Published: Tue, August 13, 2019
Electronics | By Kelly Massey

Digital cameras vulnerable to ransomware, Check Point researchers find

Digital cameras vulnerable to ransomware, Check Point researchers find

Researchers at Check Point Software Technologies revealed how the Picture Transfer Protocol (PTP) can be used to infect a DSLR camera with ransomware.

Check Point notes that cameras are a great attack target because they contain valuable personal photos that folks would be willing to pay for.

Digital cameras use Picture Transfer Protocol (PTP) to transfer digital files and the firm's researchers discovered how to exploit vulnerabilities in the protocol to infect a camera with ransomware, which they showed off at this year's Defcon security conference. This not only encrypted the contents of its SD card, including photos and videos, but also locked the camera itself, rendering it useless until a requested ransom is paid and an unlock code is shared with the affected user. Once a Canon EOS 80D camera joined that wireless access point, the researchers were able to remotely install the malware on it.

"Any "smart" device, including the DSLR camera, is susceptible to attacks", said Check Point security researcher Eyal Itkin.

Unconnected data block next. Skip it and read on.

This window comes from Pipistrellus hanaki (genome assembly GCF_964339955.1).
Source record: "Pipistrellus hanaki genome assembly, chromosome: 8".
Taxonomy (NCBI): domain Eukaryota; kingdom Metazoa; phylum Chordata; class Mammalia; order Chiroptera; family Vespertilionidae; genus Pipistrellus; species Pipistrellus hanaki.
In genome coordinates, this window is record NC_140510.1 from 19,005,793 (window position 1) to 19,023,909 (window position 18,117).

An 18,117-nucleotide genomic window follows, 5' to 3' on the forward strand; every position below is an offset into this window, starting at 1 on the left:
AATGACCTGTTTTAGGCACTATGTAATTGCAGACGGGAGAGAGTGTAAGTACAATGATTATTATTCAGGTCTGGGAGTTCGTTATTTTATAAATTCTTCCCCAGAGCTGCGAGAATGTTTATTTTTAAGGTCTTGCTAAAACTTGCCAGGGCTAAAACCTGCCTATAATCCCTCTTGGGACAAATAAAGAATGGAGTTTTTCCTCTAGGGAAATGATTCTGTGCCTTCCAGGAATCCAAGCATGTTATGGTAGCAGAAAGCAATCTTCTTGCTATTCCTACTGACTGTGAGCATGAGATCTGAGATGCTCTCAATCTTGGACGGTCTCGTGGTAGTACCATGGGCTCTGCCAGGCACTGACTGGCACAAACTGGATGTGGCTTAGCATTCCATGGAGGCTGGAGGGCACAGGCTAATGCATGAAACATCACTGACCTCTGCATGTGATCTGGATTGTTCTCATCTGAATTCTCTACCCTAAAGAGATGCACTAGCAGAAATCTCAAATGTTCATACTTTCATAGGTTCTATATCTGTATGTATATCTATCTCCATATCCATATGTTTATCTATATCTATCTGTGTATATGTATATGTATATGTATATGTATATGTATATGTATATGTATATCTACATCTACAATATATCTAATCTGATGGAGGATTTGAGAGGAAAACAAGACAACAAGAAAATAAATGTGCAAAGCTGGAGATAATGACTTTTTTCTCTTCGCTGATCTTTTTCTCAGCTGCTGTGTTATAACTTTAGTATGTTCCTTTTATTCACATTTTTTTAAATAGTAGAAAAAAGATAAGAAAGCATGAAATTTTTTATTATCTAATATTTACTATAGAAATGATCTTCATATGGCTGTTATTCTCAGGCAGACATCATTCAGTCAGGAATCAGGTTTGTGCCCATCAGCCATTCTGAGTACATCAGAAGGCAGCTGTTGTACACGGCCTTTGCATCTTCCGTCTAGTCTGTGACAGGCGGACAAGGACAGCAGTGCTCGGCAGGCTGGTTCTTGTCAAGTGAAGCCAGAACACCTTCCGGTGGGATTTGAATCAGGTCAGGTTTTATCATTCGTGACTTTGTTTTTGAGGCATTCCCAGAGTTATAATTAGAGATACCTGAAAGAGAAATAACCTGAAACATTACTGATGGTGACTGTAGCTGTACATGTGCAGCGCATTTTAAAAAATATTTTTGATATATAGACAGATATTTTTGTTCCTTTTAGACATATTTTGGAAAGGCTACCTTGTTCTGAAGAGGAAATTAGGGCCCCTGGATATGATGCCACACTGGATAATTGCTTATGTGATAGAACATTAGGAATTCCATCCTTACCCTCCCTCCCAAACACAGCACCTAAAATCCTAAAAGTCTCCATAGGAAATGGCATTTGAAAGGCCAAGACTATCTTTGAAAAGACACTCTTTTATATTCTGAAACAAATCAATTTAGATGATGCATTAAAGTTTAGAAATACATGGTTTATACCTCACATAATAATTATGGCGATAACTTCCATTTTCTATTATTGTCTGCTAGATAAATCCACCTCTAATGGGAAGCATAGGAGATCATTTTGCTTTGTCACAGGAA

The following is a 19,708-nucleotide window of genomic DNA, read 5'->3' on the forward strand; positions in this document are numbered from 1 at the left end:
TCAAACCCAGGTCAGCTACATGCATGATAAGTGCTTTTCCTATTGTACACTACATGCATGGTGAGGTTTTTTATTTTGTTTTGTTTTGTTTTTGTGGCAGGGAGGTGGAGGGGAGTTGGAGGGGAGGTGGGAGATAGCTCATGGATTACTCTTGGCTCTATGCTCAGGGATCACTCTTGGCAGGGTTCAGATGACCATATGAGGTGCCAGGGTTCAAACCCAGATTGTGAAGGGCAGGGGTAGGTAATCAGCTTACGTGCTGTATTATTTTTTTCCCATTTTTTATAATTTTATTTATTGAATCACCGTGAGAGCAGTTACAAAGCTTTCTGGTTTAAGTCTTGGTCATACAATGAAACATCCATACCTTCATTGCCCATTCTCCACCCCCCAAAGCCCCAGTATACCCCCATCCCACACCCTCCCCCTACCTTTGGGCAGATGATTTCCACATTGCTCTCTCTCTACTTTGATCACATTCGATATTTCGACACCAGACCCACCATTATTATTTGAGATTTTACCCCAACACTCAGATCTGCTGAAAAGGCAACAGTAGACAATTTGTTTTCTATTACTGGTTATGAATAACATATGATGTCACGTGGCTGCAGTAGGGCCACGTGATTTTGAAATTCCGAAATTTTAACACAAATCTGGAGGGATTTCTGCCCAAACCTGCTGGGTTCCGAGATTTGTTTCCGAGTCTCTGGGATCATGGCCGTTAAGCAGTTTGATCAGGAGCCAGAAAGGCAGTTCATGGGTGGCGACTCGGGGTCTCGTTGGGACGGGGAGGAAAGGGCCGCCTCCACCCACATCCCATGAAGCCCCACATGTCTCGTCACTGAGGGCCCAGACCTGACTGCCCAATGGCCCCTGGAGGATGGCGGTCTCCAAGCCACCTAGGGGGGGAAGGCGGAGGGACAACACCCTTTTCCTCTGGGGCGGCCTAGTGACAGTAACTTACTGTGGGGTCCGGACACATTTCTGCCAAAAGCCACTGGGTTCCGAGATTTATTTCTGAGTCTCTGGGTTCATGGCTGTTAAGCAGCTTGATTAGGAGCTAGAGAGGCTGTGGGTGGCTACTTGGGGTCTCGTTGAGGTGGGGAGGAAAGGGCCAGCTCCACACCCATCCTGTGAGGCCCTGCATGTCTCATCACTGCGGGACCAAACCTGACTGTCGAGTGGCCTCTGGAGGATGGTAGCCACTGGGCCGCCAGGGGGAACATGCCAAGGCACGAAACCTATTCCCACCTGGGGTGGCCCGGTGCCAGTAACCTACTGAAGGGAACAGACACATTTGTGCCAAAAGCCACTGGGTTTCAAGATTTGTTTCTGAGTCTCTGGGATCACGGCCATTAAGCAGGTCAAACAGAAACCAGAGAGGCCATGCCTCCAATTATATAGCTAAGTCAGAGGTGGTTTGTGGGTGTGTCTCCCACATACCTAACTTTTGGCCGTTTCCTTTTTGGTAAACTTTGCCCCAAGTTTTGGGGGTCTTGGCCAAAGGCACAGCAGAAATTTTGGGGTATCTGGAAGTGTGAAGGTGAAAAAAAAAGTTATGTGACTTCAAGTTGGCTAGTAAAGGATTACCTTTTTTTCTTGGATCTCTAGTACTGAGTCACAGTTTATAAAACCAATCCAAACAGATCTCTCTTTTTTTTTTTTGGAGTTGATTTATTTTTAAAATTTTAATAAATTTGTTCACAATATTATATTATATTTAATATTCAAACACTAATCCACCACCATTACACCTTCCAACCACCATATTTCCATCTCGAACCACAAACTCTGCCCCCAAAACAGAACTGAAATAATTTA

"Once compromised, the attacker has full control over the camera, and they could brick it, use it as an espionage tool, or ransomware it as we demonstrated".

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Still, security researchers at Check Point have at least managed to play with the formula a little, and have discovered a way of making a Canon EOS 80D hold an owner's photographs to ransom, with the demand for cash displayed on the device's 3in TFT screen.

"Cameras are no longer just connected to the USB, but to the WiFi network and its surrounding environment". "Critical vulnerabilities in the PTP were found", Check Point said in a statement on Sunday, detailing the study.

It advises users to avoid connecting to an unsecured network such as free Wi-Fi spots, disabling the camera's network functions when not in use, and updating the official firmware via a download from Canon's website. This makes them more vulnerable to threats as attackers can inject ransomware into both the camera and PC it is connected to.

As Canon explains, there have been no reported cases of this vulnerability actually being exploited to install ransomware IRL, but now that the info is out there, the company is working as quickly as possible to patch affected DSLRs. They found several vulnerabilities, including buffer flows enabling code execution, which could allow the camera to be taken over remotely using a malicious - and silent - firmware update.

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